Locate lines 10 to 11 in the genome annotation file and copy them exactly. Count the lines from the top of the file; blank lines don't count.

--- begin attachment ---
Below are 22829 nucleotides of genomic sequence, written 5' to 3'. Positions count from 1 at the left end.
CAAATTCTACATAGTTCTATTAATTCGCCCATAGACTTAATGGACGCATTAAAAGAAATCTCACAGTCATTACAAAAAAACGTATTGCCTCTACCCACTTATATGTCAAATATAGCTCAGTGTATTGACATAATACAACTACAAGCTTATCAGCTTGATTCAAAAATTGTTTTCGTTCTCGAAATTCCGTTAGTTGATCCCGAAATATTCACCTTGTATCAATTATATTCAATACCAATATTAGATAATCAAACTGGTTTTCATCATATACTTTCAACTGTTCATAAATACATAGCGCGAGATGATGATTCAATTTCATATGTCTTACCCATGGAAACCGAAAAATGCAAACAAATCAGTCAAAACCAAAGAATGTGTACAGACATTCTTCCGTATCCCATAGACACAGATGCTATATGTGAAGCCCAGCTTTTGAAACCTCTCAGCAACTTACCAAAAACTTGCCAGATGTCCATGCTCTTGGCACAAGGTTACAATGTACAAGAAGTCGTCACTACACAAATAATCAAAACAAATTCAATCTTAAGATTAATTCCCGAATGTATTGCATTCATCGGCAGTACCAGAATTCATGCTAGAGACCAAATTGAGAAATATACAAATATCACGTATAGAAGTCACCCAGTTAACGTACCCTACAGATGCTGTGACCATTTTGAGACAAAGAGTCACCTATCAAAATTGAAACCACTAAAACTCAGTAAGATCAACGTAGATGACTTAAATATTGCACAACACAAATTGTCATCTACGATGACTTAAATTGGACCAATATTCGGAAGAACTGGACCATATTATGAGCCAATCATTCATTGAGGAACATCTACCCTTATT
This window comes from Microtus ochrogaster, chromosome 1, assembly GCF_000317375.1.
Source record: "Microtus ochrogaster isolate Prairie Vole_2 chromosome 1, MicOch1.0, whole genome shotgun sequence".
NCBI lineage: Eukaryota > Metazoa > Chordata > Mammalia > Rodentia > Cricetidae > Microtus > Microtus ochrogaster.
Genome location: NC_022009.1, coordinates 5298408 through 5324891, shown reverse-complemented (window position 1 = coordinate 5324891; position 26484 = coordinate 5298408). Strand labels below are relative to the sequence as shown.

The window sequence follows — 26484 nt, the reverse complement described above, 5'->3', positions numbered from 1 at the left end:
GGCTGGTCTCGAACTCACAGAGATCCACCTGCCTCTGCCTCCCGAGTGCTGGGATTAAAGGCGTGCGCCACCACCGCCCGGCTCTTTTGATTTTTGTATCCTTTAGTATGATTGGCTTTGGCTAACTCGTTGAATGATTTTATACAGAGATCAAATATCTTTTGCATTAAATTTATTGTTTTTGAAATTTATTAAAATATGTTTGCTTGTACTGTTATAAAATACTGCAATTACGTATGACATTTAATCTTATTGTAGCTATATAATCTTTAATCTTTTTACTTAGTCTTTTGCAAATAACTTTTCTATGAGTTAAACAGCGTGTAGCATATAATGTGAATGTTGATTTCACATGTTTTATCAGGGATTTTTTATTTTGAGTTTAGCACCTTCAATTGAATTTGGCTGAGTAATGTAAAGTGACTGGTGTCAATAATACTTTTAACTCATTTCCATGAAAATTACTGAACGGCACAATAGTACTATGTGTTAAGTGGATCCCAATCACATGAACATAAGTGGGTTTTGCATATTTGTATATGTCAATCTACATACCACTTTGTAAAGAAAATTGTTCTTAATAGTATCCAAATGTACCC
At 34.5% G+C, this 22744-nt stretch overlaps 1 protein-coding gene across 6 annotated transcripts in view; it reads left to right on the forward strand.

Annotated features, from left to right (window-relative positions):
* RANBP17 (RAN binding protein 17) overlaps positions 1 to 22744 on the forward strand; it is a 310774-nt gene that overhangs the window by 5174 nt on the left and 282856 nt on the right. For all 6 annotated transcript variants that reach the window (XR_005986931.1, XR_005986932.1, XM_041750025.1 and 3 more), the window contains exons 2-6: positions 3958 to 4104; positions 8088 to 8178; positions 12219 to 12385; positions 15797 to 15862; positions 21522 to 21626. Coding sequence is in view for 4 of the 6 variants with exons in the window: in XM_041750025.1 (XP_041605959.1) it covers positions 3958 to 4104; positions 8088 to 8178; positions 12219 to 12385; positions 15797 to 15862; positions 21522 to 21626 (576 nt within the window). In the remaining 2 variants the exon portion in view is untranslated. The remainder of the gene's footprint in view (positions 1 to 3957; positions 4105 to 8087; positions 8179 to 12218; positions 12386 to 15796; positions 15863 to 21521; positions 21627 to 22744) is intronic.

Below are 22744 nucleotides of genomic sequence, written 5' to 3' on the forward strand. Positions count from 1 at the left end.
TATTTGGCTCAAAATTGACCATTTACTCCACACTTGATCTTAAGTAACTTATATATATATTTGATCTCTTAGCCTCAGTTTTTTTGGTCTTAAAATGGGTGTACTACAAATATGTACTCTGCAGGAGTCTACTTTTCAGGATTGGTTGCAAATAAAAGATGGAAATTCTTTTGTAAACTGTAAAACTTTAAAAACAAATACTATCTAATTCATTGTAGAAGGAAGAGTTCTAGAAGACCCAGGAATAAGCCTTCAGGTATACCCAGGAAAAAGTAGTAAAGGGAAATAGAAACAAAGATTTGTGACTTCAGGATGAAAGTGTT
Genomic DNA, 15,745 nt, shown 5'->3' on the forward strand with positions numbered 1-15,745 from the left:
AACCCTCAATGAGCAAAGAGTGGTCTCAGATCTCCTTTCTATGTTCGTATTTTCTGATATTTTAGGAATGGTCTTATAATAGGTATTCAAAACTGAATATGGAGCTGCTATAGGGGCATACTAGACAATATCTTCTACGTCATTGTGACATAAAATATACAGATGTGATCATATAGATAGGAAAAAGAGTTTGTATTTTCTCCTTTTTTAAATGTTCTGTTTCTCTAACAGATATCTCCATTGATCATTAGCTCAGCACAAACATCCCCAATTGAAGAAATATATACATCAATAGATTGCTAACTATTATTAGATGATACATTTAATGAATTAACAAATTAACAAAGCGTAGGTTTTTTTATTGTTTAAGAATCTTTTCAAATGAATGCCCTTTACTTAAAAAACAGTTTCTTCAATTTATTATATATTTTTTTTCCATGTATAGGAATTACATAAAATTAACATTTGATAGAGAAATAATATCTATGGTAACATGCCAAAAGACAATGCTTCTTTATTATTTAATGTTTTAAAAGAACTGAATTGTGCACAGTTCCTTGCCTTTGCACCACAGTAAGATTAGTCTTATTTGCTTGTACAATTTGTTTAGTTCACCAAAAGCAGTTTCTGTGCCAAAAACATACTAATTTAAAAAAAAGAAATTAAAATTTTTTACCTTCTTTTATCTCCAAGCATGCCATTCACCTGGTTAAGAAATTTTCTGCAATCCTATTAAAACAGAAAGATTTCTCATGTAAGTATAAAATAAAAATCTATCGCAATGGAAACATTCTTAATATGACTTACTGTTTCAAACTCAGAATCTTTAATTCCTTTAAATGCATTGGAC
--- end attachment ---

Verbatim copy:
Annotated features, from left to right (window-relative positions):
* RANBP17 (RAN binding protein 17) overlaps positions 1 to 22744 on the forward strand; it is a 310774-nt gene that overhangs the window by 5174 nt on the left and 282856 nt on the right. For all 6 annotated transcript variants that reach the window (XR_005986931.1, XR_005986932.1, XM_041750025.1 and 3 more), the window contains exons 2-6: positions 3958 to 4104; positions 8088 to 8178; positions 12219 to 12385; positions 15797 to 15862; positions 21522 to 21626. Coding sequence is in view for 4 of the 6 variants with exons in the window: in XM_041750025.1 (XP_041605959.1) it covers positions 3958 to 4104; positions 8088 to 8178; positions 12219 to 12385; positions 15797 to 15862; positions 21522 to 21626 (576 nt within the window). In the remaining 2 variants the exon portion in view is untranslated. The remainder of the gene's footprint in view (positions 1 to 3957; positions 4105 to 8087; positions 8179 to 12218; positions 12386 to 15796; positions 15863 to 21521; positions 21627 to 22744) is intronic.